Following Saturday’s fivepoint victory over Oklahoma State, 82-77, the OU women’s basketball claimed its 24th victory in 25 Bedlam games against OSU at Gallegher-Iba Arena in Stillwater. In fact, the last time the Cowgirls beat the Sooners was in 2008, when Andrea Riley scored a career-high 45 points to upset then-No. 6 OU. The win broke the Cowgirls’ 17-game losing streak against the Sooners. But the Sooners continued their winning ways Saturday afternoon, collecting their seventh straight Bedlam win, courtesy of clean defensive plays down the stretch, an 18-point first half from freshman gaurd Aaryn Ellenberg and senior guard Danielle Robinson’s second-half offensive performance. Credit the starters for doing what they do best: finding ways to win. The Sooners trailed at the half, 42-38, a position OU has found itself in multiple times this season. But that didn’t stop the Sooners’ fire power from b e y o n d t h e p e r i m e t e r. Oklahoma leads the conference with 8.4 made 3-point shots per game, but OU bested themselves in Stillwaterm

Stay connected with The Daily sports desk for news and updates about Sooner sports


James Corley, sports editor • phone: 405-325-3666

All they do is ... win, win, win WOMEN’S TENNIS


» Sooners double up for upset, loss against ranked opponents After sweeping doubles and a good showing in singles, the No. 39 Sooners upset No. 29 UNLV, 4-1, Friday. The Sooners continued their strong doubles play Saturday by taking the point away from No. 1 Stanford early, but the Cardinal swept the singles matches to end OU’s hope for another upset.

» After loss to Fighting Irish, OU downs Denver 6-1 On Friday, the Sooners started the ITA Kick-Off Weekend tournament in Champaign, Ill., with a loss to Notre Dame, 4-1. On Saturday, OU responded by dispatching Denver, 6-1, after taking five of six singles matches and winning the doubles point.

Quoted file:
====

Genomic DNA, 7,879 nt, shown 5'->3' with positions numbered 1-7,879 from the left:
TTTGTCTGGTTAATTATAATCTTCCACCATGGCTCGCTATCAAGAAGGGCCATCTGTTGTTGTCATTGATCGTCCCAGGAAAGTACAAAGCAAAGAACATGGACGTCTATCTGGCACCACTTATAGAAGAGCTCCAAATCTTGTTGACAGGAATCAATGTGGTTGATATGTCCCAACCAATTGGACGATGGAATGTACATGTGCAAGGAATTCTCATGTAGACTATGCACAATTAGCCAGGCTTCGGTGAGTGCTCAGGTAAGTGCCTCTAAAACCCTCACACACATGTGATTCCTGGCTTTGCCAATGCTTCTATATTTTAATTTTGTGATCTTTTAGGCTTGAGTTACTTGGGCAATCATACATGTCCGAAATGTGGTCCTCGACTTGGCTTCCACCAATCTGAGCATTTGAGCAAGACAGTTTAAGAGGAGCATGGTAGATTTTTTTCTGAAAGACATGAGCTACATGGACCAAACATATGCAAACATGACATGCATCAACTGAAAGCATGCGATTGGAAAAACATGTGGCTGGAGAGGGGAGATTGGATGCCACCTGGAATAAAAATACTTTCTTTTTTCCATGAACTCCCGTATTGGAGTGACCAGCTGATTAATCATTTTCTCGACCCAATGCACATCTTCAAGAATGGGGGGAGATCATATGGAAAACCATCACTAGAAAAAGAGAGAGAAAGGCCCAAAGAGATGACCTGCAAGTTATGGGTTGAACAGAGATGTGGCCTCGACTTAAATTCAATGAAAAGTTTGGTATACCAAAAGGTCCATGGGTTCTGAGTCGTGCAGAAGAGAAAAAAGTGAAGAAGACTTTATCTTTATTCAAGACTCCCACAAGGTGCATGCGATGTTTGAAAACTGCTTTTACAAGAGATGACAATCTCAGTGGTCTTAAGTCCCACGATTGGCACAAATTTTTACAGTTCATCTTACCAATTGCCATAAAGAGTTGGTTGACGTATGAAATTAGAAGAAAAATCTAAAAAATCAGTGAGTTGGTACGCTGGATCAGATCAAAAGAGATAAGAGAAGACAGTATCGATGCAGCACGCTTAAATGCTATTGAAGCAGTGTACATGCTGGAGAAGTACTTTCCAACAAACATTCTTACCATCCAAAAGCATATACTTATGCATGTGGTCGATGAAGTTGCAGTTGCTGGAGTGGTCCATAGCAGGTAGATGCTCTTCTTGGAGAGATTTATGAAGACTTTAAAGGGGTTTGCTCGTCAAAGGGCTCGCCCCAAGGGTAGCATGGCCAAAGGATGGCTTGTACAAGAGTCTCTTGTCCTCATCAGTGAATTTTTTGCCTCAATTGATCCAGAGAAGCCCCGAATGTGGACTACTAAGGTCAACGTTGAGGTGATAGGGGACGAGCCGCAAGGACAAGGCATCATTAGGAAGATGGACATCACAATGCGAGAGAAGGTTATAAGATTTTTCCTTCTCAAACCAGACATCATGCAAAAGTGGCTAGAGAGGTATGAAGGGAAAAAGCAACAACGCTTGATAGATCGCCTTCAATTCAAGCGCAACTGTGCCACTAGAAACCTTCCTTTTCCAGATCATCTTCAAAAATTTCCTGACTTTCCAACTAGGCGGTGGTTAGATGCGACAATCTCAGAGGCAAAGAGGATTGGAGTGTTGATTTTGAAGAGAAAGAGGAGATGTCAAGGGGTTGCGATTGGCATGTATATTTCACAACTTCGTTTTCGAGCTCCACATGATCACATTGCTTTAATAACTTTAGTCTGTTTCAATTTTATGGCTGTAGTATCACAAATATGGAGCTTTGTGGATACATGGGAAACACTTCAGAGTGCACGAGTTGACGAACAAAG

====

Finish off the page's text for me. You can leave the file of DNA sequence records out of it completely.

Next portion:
Sophomore center Joanna McFarland boxes out Oklahoma State’s Lindsey Keller on Saturday in Stillwater. OU defeated the Cowgirls 82-77 putting OSU at the line often with four of the five starters picking up four fouls in the final minutes of the game. shooting 50 percent from the 3-point line, going 12for-24. And what would Bedlam be without a little drama — why not add four fouls to the mix? Foul trouble became a problem for the Sooners in the second half when, at the 13:17 mark, sophomore center Joanna McFarland was the first Sooner to collect her fourth foul and found herself sitting on the bench. And frequent fouling didn’t end until every starter but Ellenberg, who had three of her own, had four

fouls with time left in the second half. Despite the fouling frenzy, the Sooners continued to double-team every Cowgirl possession in the paint, an approach that forced multiple, muchneeded turnovers. Robinson was also golden from the foul line. After missing an important 1-and-1 opportunity that could have changed the outcome in the loss to Texas A&M on Wednesday, Robinson finished the Bedlam game, going a perfect 10-for-10 at the free throw line in the second half. Robinson’s four free

throws with less than a minute left in the game were, without a doubt, the difference in this Sooner victory. If she had missed one, the Cowgirls might have been able to convert on their own courtesy line late in the game. In that case, OU’s players would have returned to Norman without smiles on their faces. But Robinson, being the All-American starter that OU goes to time and time again, got the job done when it counted. And that’s the kind of resiliency this team is going to consistantly need.